I was looking through a catalog for gift ideas when I got to the page called "Christmas Essentials". It had candy, and stocking stuffers and ornaments. I was taken aback by the claim that the contents of this page were essential. There are traditions that have shown up consistently at our house on the twenty fifth. Even in lean times, or years I was eight months pregnant I still rallied to decorate a tree, and scatter gifts beneath it. We have always filled stockings, which I made as each child was born. I find it funny that the baby who could once almost squeeze inside his stocking, which turned out to be the smallest, has since grown to over six feet tall. Now even his foot does not fit. It is easy to drown in expectations around Christmas. The s'posed tos loom larger than life when you go to the mall, or even the grocery store. You are supposed to have a house festooned with garlands, a table laden with cookies and fudge, hundreds of cards addressed and mailed, and a gift for every teacher and friend. This is hard to accomplish while you still go to work and wash clothes on a regular basis. Yet while many of these adornments are lovely, they are not essential. I do not actually have to send you this card. Your holiday will proceed adequately without it. Your sense of wonder will not be measurably diminished. But mine would. Sending cards is one thing that I will tighten my grip on, even as the candy thermometer gathers dust, and the stockings stay packed in a box. Because remembering you, and our connection, is more important than the strings of lights on my tree. Even as I write your name on the envelope, or hand it to you after church, I will think of you and what our relationship continues to mean to me. My love for you is essential. Four of our children are traveling home for Christmas. Two others made the trek for Thanksgiving. Getting here from California or Chicago is a lot of work. Yet something tugs on their hearts enough to wrestle with luggage, and long lines, and security checks, to wake up under our roof. This astounds me. The twins asleep in their bed will tumble out soon and traipse downstairs to crawl in my lap. The one playing video games, the one with autism, consciously chose to bring the computer to sit next to me. Another comes home today from Maryland where he went to visit his girlfriend. Connections, it turns out, are essential. If our son and his wife miss their connecting flight in Dallas, they will not be happy. They will be stranded. If we do not find a way to connect with our daughter in Ireland on Google Hang out I will probably cry. I can bear the distance from you, and from our children for days or months on end. But at Christmas I need to hold your name in my mouth as I write the address, or hold your gaze when you walk through the door. "Here you are. I missed you and I still love you." I can believe the illusion that this core desire to connect begins with me. Appearances do not suggest otherwise. But all I need to do is look to the top of my own tree to see where it comes from. The Lord could no longer bear the distance between Himself and the children who wandered as far as possible from His lap. So at great inconvenience God traveled through time and space, to wake up under our roof. "Here I am. I missed you and I still love you."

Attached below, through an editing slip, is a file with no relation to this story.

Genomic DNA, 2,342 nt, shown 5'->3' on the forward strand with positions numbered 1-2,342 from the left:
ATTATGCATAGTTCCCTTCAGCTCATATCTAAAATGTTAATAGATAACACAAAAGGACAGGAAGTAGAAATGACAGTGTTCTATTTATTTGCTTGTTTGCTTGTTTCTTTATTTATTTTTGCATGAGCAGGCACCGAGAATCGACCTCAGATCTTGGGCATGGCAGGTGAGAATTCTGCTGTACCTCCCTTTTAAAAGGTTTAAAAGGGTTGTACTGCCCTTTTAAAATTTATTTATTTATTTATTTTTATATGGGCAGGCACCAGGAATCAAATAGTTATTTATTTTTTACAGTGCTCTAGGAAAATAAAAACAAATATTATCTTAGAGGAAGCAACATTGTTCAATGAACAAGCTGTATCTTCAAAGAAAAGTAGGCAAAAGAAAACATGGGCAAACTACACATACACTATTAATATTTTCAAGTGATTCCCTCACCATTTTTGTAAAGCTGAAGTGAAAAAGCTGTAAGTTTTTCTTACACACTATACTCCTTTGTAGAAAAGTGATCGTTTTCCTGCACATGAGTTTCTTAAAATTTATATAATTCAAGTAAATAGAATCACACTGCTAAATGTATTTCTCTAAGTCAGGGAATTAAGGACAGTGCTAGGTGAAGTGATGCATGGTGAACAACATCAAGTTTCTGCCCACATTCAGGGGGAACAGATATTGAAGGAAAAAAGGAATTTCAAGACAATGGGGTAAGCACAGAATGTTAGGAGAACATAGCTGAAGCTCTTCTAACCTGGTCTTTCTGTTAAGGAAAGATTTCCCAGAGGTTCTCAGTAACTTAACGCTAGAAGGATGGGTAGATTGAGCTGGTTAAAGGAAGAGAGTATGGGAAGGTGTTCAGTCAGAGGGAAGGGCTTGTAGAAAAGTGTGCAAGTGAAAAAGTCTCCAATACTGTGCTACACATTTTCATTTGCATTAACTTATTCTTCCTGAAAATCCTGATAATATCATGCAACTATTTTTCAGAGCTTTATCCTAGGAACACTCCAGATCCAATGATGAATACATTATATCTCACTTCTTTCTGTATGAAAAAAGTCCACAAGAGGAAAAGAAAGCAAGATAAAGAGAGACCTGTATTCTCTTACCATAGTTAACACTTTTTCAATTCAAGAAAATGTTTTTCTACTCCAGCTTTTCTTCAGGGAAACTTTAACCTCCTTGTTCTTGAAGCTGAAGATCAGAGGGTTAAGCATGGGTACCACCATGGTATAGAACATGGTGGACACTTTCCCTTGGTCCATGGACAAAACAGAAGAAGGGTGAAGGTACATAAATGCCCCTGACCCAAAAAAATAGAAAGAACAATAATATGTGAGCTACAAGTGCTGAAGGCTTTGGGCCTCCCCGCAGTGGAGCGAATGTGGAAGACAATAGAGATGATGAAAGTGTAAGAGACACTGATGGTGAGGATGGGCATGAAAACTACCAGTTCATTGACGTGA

Christmas Letters

I have been reading a stack of annual Christmas letters lately. Maybe you have too. I notice that I tend to do what my mother warned against... comparing myself with others.
Yet in another way the comparison is a measuring stick. Friend Y chose to mention their summer trip to the lake, the status of kids in college, and the irresistible appeal of grandchildren. Friend Z elaborates about her husband's health, and the acquisition of a new beagle. Friend W reflects on the death of a close friend, and her daughter's engagement.